This section is from the book "Our Edible Toadstools and Mushrooms and How to Distinguish Them", by W. Hamilton Gibson. Also available from Amazon: Our Edible Toadstools And Mushrooms And How To Distinguish Them.
Before preparing mushrooms for the table, the specimens should be carefully scrutinized for a class of fungus specialists which we have not taken into account, and which have probably anticipated us. The mushroom is proverbial for its rapid development, but nature has not allowed it thus to escape the usual penalties of lush vegetation, as witness this swarming, squirming host, minute grubs, which occasionally honey-comb or hollow its entire substance ere it has reached its prime; indeed, in many cases, even before it has fully expanded or even protruded above ground.
Like the carrion-flies, the bees, and wasps, which in early times were believed to be of spontaneous origin - flies being generated from putrefaction, bees from dead bulls, and the martial wasps from defunct "war-horses" - these fungus swarms which so speedily reduce a fair specimen of a mushroom to a melting loathsome mass, were also supposed to be the natural progeny of the "poisonous toadstool." But science has solved the riddle of their mysterious omnipresence among the fungi, each particular swarm of grubs being the witness of a former visit of a maternal parent insect, which has sought the budding fungus in its haunts often before it has fully revealed itself to human gaze, and implanted within its substance her hundred or more eggs. To the uneducated eye these larvae all appear similar, but the specialist in entomology readily distinguishes between them as the young of this or that species of fly, gnat, or beetle.
As an illustration of the assiduity with which the history of these tiny scavenger insects has been followed by science, I may mention that in the gnat group alone over seven hundred species have been discovered and scientifically described, many of them requiring a powerful magnifier to reveal their identities.
Specimens of infected or decaying mushrooms preserved within a tightly closed box - and, we would suggest, duly quarantined - will at length reveal the imago forms of the voracious larvae: generally a swarm of tiny gnats or flies, with an occasional sprinkling of small glossy black beetles, or perhaps a beautiful indigo-blue insect half an inch in length, of most nervous habit, and possessed of a long and very active tail. This insect is an example of the curious group of rove-beetles - staphylinus - a family of insect scavengers, many of whose species depend upon the fungi for subsistence.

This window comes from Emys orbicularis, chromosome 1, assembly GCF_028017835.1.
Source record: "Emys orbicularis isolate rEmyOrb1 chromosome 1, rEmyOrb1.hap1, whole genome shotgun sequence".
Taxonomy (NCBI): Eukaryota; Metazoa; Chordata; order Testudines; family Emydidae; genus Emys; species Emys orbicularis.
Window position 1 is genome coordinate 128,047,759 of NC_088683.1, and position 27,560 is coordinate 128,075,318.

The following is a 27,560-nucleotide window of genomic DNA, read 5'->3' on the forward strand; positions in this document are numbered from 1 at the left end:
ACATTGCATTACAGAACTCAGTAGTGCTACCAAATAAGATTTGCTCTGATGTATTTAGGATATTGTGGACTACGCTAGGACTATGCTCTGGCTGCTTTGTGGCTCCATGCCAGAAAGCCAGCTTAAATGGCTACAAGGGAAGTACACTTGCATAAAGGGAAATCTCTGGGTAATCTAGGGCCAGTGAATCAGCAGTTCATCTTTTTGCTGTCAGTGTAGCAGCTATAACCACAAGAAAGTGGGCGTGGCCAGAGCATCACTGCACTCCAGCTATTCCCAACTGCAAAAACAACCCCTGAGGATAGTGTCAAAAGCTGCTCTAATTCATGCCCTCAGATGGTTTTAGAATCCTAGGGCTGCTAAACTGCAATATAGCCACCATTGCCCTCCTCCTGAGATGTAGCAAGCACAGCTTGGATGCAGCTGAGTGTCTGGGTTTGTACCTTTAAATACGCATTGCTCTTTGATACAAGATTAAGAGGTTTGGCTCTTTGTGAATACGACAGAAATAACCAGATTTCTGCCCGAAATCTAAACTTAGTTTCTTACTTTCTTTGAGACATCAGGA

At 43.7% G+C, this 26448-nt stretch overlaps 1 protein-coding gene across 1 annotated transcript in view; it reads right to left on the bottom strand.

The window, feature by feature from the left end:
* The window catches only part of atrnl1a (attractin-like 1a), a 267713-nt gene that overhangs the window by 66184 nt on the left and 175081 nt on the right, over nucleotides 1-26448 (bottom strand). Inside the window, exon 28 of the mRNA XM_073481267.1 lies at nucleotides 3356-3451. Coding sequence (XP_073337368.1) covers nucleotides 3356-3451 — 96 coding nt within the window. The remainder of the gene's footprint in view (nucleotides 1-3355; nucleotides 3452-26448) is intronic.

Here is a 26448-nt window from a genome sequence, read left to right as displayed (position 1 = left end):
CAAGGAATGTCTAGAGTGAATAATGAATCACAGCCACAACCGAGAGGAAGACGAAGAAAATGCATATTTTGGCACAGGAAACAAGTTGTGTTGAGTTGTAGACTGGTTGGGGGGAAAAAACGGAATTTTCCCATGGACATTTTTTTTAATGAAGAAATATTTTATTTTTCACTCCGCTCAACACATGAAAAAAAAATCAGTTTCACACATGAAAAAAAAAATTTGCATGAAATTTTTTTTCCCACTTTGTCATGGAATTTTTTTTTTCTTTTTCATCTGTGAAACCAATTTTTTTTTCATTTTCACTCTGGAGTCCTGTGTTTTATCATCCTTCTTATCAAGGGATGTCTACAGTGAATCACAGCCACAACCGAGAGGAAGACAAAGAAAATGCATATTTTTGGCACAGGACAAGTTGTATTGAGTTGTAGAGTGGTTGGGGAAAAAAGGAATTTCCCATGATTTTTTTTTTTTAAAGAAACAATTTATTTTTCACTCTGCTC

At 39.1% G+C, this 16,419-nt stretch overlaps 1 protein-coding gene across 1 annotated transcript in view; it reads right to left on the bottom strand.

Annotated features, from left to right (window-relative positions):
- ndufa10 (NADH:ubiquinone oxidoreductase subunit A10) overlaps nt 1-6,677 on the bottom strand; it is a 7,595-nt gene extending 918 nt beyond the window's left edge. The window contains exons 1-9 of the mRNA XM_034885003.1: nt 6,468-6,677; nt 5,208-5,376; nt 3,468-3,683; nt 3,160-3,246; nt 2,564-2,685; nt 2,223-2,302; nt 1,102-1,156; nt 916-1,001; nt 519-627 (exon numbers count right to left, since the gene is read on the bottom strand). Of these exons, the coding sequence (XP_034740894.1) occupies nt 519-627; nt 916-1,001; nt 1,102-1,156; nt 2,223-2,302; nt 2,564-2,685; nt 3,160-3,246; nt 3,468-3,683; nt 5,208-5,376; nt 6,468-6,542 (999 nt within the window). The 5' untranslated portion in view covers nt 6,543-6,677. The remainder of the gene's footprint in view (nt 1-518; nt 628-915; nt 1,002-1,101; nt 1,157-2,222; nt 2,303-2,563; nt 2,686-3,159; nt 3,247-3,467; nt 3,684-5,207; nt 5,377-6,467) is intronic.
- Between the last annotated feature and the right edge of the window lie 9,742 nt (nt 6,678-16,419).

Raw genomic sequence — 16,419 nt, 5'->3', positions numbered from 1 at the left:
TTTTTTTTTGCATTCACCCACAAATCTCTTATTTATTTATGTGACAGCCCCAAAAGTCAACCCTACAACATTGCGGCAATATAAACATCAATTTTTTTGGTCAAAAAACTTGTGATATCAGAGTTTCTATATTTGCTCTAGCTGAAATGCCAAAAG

Even the large woody growth known as "punk" or "touchwood," so frequently seen upon decaying trunks, is not spared. A huge specimen in my keeping was literally reduced to dust by a single species of beetle.
Considering the prevalence of these fungus hosts, it is well in all mushrooms to take the precaution of making a vertical section through stem and cap, excluding such specimens as are conspicuously monopolized, and not being too critical of the rest, for the over-fastidious gourmet will often thus have little to show for his morning walk. I have gathered a hundred specimens of fungi in one stroll, perhaps not a quarter of which, upon careful scrutiny, though fair of exterior, would be fit for the table. The fungus - hunter par excellence has usually been there before us and left his mark (see page 135) - a mere fine brown streak or tunnel, perhaps, winding through the pulp or stem, where his minute fungoid identity is even yet secreted. But we bigger fungus-eaters gradually learn to accept him - if not too outrageously promiscuous - as a natural part and parcel of our Hachis aux Champignons, or our simple mushrooms on toast, even as we wink at the similar lively accessories which sophisticate our delectable raisins, prunes, and figs, to say nothing of prime old Rochefort!